Selfies in red

Selfies in red

Amaal Said
Photographer and poet

I was changed by the discovery that I could put makeup on and feel braver than I was. The head wrap and lipstick didn’t leave my bedroom though. It was something secret I did for myself. Going out in red lipstick was a myth. Standing at the foot of our dining table, a family friend said, ‘only promiscuous girls wear red on their lips.’ I went to my bedroom without saying a word back. I put the red lipstick away, losing it eventually.

There’s so much colour in the selfies I go back to. But I’ve never taken it seriously as any kind of photography. I was sad or anxious and I played with makeup to combat those feelings. It was a distraction when I needed one. There’s the getting ready, and before that, there’s the mental note-taking of which hijab to wear this time, what lipsticks I wanted to experiment with.

There’s so much colour in the selfies I go back to.

I remember telling someone that I enjoy watching the women I photograph recognise themselves in the picture. It’s the moment they say something like, ‘ahh, I look so beautiful!’ It’s a huge joy because I didn’t see myself. It felt like I was looking at someone else but I kept doing it. And it’s also a joy because the earliest conversations around photography were about imagining ourselves in galleries, on the walls, taking space.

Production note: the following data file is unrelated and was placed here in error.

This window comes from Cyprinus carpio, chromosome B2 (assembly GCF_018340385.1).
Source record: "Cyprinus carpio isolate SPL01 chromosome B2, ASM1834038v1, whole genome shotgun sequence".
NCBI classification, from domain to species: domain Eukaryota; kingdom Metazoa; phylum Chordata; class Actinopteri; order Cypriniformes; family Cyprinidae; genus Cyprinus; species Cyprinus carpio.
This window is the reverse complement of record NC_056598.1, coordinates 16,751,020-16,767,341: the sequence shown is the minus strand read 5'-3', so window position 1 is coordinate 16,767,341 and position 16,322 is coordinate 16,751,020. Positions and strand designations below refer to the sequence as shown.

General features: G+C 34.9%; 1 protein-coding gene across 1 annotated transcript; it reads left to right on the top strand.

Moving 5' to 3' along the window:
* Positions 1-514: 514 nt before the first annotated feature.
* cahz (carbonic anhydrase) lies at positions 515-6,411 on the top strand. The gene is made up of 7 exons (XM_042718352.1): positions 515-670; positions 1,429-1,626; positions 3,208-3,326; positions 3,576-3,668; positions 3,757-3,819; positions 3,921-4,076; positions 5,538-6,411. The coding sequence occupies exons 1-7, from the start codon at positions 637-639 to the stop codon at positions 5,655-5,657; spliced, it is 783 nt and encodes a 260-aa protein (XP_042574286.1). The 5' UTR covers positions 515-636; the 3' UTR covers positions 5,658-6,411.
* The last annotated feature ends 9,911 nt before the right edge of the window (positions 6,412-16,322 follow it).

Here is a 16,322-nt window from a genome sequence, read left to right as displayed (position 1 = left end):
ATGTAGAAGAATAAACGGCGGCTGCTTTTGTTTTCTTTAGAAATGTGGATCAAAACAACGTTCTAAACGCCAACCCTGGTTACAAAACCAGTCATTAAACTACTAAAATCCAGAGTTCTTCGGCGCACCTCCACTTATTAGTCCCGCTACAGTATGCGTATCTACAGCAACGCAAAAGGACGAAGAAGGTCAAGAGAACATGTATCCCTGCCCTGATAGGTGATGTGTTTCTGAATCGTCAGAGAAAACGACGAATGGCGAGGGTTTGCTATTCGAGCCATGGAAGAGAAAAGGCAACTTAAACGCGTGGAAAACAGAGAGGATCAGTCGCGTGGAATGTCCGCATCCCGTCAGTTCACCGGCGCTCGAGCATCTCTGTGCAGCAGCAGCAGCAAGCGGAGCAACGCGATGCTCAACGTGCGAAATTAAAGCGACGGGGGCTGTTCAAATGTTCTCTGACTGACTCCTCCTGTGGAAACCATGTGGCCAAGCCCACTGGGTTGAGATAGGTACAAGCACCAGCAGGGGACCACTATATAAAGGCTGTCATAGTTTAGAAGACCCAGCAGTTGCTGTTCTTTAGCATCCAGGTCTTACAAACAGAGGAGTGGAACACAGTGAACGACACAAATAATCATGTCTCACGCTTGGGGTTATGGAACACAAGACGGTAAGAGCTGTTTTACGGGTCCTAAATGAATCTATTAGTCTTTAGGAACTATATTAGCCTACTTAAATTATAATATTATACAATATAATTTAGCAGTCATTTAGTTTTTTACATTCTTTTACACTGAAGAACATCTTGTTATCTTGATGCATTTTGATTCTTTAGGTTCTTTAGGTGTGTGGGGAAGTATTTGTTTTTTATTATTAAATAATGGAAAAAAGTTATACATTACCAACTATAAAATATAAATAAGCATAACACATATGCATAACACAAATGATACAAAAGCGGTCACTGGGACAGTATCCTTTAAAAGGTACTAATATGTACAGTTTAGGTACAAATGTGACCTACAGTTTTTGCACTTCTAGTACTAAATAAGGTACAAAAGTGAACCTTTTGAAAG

It was a performance in some way. That’s how I describe it to myself. It saved me. For however long the makeup-doing took, the hijab-fixing, the lipstick-applying, it felt good. I can’t call it radical in any way. Photos of my face don’t change a single thing in the world. It doesn’t lessen anyone’s suffering. I know that. But I can go back and see how I survived moments of sadness, how my bedroom became a space to figure out what made me feel beautiful. I take that as a blessing, however small.

#themakingofme

I’m wearing a combination of Mio Lanza necklaces in this self-portrait that made me feel so glamorous. I remember telling someone that I enjoyed watching the women I’ve photographed recognise themselves in the picture. It’s the moment they say something like, ‘ahh, I look so beautiful!’ It’s a huge joy because I didn’t see myself. It felt like I was looking at someone else but I kept doing it. And it’s a joy because the earliest conversations around photography were about imagining ourselves in galleries, on the walls, taking space, and being glamorous while doing so.

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